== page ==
Let’s take stock of American Dirt. It is #1 on the New York Times bestseller list for Combined Print and Ebook Fiction. It was and still is an Oprah’s Book Club pick, despite the fact that many authors (and not just Latinos) have asked Oprah to reconsider her choice. The book is currently featured on the first page of Amazon, BN.com, and IndieBound. I’ve read comments from people saying they would buy the book because of the criticism. All publicity is good publicity, as they say. The publisher did cancel Cummins’ book tour, citing safety concerns. But in their meeting with #DignidadLiteraria, Macmillan confirmed that Cummins did not in fact receive any death threats. On the other hand, at least one member of #DignidadLiteraria has received death threats and has made these public. So, I ask, who is really being silenced in this situation? Who is being censored?

There are so many facets to this, but I would like to wrap up with the mention of another library, The McAllen Public Library in South Texas. This library was selected to be given promotional copies of American Dirt by Oprah’s Book Club. The Director declined to participate. She did so out of respect for the people in her community, people she “represents.” The book is still available for people to borrow; the library is simply not promoting the book as expected to by Oprah’s Book Club. There is a difference between banning a book and not promoting it. An important difference.

I appreciate that the demographics of Wallkill are very different from that of South Texas, but may I make a suggestion? If you have patrons who wish to be entertained by the suffering of migrants and don’t much care whether the story and characters are realistic or authentic, American Dirt may fit the bill. However, if you have patrons who are genuinely interested in learning about the plight of migrants, they would be better served by reading Luis Alberto Urrea, Reyna Grande, Valeria Luiselli, Marcelo Hernandez Castillo, and Graciela Limón, to name just a few.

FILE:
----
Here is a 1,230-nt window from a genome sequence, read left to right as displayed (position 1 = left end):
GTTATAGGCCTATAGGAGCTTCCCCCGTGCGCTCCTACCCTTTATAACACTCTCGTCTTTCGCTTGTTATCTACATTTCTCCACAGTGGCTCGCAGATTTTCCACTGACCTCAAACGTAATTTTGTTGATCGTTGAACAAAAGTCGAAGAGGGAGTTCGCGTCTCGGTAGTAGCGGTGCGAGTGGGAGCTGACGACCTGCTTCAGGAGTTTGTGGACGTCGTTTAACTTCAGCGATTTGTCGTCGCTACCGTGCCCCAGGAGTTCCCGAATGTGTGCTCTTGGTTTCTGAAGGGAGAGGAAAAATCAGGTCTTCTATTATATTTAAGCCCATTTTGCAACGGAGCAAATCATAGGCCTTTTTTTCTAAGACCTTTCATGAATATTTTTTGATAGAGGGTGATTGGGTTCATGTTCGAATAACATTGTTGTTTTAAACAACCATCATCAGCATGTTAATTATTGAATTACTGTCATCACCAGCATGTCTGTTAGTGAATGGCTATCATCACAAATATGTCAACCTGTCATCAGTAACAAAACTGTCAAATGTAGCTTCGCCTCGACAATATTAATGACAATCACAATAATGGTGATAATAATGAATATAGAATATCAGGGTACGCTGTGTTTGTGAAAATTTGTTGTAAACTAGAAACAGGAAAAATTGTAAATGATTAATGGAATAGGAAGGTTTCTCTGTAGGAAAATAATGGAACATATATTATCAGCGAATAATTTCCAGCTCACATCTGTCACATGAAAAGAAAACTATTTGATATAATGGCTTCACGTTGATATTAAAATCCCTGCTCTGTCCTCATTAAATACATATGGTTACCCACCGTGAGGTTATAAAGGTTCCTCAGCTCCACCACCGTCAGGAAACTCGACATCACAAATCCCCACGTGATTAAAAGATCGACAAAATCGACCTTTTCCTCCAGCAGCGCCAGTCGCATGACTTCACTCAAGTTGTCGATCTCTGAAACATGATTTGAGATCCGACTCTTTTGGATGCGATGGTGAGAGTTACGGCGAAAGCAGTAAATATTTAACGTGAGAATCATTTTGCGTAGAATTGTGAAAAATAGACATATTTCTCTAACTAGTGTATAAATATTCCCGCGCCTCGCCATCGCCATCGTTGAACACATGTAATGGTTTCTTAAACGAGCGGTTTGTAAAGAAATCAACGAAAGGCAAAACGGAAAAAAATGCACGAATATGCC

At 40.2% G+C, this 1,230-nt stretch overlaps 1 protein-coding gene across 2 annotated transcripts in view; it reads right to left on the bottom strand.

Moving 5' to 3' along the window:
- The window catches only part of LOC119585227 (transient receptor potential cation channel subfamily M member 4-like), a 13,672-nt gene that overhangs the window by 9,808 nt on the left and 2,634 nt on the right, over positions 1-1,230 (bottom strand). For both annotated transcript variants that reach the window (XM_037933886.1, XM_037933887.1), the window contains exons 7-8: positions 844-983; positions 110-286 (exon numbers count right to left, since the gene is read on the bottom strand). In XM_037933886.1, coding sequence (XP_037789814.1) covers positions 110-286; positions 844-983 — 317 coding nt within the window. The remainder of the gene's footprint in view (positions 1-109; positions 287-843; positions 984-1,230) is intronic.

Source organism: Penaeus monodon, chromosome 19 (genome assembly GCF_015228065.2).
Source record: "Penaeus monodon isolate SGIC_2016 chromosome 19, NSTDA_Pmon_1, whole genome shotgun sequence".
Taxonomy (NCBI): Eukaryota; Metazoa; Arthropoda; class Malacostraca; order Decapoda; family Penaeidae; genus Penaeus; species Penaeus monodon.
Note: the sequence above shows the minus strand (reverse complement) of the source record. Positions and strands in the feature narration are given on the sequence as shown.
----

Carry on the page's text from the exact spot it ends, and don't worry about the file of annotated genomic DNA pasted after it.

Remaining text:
Cummins herself said, “Not everyone has to love my book.” Well, not everyone does! It’s called opinion, dialogue, conversation. And once we lose that, we are living in a country where the only ones who have free speech are the majority.

If you would like to share your opinion of American Dirt and the controversy surrounding it, you can email lpalmer@rcls.org or message the Wallkill Public Library on our Facebook page.
New DVDs
Ford v Ferrari
Judy
Maleficent: Mistress of Evil
Midway
Once Upon a Time in... Hollywood
Parasite
Yes, there is a way you can track your checkouts!
Nothing is more frustrating than getting a book for a long weekend, taking it home, and realizing once you open it that you’ve already read it.